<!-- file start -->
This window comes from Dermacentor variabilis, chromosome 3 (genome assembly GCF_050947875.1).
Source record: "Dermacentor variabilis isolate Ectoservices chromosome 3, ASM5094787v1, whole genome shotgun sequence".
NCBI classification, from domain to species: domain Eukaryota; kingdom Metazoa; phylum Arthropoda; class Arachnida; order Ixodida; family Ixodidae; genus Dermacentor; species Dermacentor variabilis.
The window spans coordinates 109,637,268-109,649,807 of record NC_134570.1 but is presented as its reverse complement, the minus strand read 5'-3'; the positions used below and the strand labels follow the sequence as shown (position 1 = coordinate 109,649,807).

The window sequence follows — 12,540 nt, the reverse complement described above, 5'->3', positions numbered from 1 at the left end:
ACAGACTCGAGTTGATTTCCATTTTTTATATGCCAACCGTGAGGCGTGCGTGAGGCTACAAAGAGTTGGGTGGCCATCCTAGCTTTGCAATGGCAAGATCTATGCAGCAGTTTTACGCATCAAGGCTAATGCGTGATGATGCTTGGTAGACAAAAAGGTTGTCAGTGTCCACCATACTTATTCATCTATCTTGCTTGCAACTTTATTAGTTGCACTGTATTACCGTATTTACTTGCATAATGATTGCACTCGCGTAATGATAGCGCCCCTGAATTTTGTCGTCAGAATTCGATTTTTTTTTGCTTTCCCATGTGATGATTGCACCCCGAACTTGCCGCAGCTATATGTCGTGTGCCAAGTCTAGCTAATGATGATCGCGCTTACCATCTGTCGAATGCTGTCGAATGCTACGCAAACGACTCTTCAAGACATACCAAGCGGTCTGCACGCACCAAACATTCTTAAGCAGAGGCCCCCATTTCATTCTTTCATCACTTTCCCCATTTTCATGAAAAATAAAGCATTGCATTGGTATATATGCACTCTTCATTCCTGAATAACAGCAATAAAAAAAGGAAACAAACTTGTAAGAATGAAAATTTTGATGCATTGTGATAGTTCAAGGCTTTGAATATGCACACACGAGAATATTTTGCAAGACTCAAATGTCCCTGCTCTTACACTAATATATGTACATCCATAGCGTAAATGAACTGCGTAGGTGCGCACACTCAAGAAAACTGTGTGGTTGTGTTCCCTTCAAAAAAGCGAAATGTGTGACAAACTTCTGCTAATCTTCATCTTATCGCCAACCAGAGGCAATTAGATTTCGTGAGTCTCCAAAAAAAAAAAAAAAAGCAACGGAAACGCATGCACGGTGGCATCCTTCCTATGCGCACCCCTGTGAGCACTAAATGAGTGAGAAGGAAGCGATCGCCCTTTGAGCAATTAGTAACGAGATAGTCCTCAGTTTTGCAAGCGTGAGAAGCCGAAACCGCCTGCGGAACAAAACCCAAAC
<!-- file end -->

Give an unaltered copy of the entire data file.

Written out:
This window comes from Dermacentor variabilis, chromosome 3 (genome assembly GCF_050947875.1).
Source record: "Dermacentor variabilis isolate Ectoservices chromosome 3, ASM5094787v1, whole genome shotgun sequence".
NCBI classification, from domain to species: domain Eukaryota; kingdom Metazoa; phylum Arthropoda; class Arachnida; order Ixodida; family Ixodidae; genus Dermacentor; species Dermacentor variabilis.
The window spans coordinates 109,637,268-109,649,807 of record NC_134570.1 but is presented as its reverse complement, the minus strand read 5'-3'; the positions used below and the strand labels follow the sequence as shown (position 1 = coordinate 109,649,807).

The window sequence follows — 12,540 nt, the reverse complement described above, 5'->3', positions numbered from 1 at the left end:
ACAGACTCGAGTTGATTTCCATTTTTTATATGCCAACCGTGAGGCGTGCGTGAGGCTACAAAGAGTTGGGTGGCCATCCTAGCTTTGCAATGGCAAGATCTATGCAGCAGTTTTACGCATCAAGGCTAATGCGTGATGATGCTTGGTAGACAAAAAGGTTGTCAGTGTCCACCATACTTATTCATCTATCTTGCTTGCAACTTTATTAGTTGCACTGTATTACCGTATTTACTTGCATAATGATTGCACTCGCGTAATGATAGCGCCCCTGAATTTTGTCGTCAGAATTCGATTTTTTTTTGCTTTCCCATGTGATGATTGCACCCCGAACTTGCCGCAGCTATATGTCGTGTGCCAAGTCTAGCTAATGATGATCGCGCTTACCATCTGTCGAATGCTGTCGAATGCTACGCAAACGACTCTTCAAGACATACCAAGCGGTCTGCACGCACCAAACATTCTTAAGCAGAGGCCCCCATTTCATTCTTTCATCACTTTCCCCATTTTCATGAAAAATAAAGCATTGCATTGGTATATATGCACTCTTCATTCCTGAATAACAGCAATAAAAAAAGGAAACAAACTTGTAAGAATGAAAATTTTGATGCATTGTGATAGTTCAAGGCTTTGAATATGCACACACGAGAATATTTTGCAAGACTCAAATGTCCCTGCTCTTACACTAATATATGTACATCCATAGCGTAAATGAACTGCGTAGGTGCGCACACTCAAGAAAACTGTGTGGTTGTGTTCCCTTCAAAAAAGCGAAATGTGTGACAAACTTCTGCTAATCTTCATCTTATCGCCAACCAGAGGCAATTAGATTTCGTGAGTCTCCAAAAAAAAAAAAAAAAGCAACGGAAACGCATGCACGGTGGCATCCTTCCTATGCGCACCCCTGTGAGCACTAAATGAGTGAGAAGGAAGCGATCGCCCTTTGAGCAATTAGTAACGAGATAGTCCTCAGTTTTGCAAGCGTGAGAAGCCGAAACCGCCTGCGGAACAAAACCCAAAC